The two sides recently began a new round of negotiations to resolve their differences, which are rooted in a fundamental disagreement about the degree to which power should be centralised in Baghdad.
“I believe if this (pipeline) system is up and running it will help expedite a compromise,” said another industry source in Kurdistan on condition of anonymity. “At any rate, this will not stop the pipeline between the KRG and Turkey”.
‘MADE IN TURKEY’
Under a hot sun, three teams work in parallel, digging the way forward, welding and bending the pipeline into shape.
Workers dressed in blue overalls, many of them Iranian, pause to rest in the only refuge from the sun’s scorching rays, inside the pipeline, which has the words “Made in Turkey” stamped on the outside.
“It is difficult work,” said a labourer from the Iranian city of Isfahan, sweat sticking his hair to his forehead. “We came here because there is no money in Iran because of the sanctions”.
Tehran, under international sanctions that have slashed its oil exports to their lowest level in decades, shares Baghdad’s animosity towards Turkey and also objects to the pipeline, which would help compensate for missing Iranian crude in the market.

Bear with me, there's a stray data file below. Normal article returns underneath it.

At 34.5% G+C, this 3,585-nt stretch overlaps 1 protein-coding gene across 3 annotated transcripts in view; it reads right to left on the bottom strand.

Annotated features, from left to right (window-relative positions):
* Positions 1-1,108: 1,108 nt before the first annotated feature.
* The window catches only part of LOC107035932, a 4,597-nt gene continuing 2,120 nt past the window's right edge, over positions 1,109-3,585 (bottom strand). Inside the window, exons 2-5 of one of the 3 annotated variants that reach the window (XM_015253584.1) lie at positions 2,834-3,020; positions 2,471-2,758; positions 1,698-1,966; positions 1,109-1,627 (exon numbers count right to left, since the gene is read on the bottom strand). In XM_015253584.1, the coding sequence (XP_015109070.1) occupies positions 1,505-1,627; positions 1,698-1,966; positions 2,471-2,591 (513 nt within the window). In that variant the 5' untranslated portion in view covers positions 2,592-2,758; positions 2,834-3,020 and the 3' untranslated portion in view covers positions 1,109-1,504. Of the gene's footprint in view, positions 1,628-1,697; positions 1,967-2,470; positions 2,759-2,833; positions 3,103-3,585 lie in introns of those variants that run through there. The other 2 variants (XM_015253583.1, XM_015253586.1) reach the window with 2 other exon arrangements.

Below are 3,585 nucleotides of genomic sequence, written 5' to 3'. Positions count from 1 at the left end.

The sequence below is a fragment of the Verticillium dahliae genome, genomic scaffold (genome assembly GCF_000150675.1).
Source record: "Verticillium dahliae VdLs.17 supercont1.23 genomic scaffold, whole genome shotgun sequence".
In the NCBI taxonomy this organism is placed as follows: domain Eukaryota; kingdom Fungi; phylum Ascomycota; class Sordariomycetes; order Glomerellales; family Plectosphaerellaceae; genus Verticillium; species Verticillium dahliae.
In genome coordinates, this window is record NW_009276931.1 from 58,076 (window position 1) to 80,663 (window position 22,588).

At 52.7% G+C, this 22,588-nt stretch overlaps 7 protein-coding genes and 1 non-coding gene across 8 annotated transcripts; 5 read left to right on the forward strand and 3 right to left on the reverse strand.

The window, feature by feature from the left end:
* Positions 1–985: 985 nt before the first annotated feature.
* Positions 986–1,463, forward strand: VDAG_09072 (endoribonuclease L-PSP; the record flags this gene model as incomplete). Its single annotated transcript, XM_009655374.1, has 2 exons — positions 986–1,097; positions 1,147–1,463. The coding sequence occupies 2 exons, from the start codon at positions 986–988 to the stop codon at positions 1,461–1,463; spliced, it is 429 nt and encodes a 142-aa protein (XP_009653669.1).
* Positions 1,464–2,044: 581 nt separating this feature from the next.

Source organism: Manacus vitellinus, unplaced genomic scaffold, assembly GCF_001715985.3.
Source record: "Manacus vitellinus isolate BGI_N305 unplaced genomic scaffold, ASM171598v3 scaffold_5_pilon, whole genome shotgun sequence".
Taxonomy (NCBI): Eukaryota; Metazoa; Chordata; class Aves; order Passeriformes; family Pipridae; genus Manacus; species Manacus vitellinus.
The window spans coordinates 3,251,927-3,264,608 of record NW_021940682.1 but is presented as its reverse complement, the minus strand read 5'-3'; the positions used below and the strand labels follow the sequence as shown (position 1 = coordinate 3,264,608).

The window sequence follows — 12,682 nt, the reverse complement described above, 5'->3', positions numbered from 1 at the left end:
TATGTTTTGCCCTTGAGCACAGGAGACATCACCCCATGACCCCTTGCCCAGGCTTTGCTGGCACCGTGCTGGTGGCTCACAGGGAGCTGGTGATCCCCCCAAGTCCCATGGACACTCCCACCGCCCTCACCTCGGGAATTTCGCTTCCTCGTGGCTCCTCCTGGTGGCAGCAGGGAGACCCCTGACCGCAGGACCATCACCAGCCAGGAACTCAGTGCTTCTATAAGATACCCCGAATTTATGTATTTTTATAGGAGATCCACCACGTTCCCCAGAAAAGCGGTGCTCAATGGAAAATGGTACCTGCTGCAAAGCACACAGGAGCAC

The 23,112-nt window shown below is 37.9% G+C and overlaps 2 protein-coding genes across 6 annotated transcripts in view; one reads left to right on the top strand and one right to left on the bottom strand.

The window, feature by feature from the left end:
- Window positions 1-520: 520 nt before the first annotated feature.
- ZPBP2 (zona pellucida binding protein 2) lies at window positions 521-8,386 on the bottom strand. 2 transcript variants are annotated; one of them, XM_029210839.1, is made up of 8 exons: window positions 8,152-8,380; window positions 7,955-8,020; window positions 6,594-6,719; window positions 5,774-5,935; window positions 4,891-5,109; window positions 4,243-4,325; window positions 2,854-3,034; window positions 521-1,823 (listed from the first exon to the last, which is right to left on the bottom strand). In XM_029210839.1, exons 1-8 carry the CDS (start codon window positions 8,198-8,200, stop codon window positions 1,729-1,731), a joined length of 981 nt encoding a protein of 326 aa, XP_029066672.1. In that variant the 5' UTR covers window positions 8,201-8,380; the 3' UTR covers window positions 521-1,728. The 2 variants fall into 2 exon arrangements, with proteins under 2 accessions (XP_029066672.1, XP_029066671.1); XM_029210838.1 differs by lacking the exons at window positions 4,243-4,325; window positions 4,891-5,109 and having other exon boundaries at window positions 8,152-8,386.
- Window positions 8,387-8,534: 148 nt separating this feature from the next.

“If Ankara gives the green light for KRG oil to flow through the Kirkuk-Ceyhan pipeline, then all options are open for the central government, including severing ties with Turkey and taking this issue to the international community,” an Iraqi government official close to the oil industry said.
Undeterred, the Kurds are already planning a second pipeline with a higher capacity of 500,000 bpd, a publication overseen by the KRG’s department of foreign relations shows.
Kurdish officials say the Iraqi constitution entitles them to exploit their reserves and this year passed a law codifying their right to export unilaterally if Baghdad fails to pay oil companies’ dues within a given period.
Hundreds of trucks already transport oil across the border to Turkey, circumventing the federal pipeline system and riling Baghdad, which has threatened to sue Genel Energy, the first company to export directly from Kurdistan.
As yet they have taken no action and volumes have risen to around 70,000 bpd, industry sources say.
The Kurdish region aims to raise exports to one million bpd by the end of 2015, and to two million by the end of the decade.
“In Iraq you have to force certain issues and then you let the politics follow,” said a KRG official familiar with oil and gas issues. “Now the conversation is changing to: what happens to the money?”
In the past, Baghdad received the proceeds from Iraqi oil exports and passed on 17 percent of the country’s revenues to Arbil, where Kurdish officials have long complained that they end up getting closer to 10 percent.
Instead, Kurdistan wants to collect the revenue, take its share, and hand the remaining 83 percent over to the central government. Baghdad rejects this and a Turkish proposal under which it would disburse the revenues.
An Iraqi oil official said the central government could be reconciled to the pipeline, as long as it manages the exports and revenues: “The Kurds’ message to Baghdad is very clear: pay us, or the Turks will.” (Writing by Isabel Coles; editing by Jason Neely)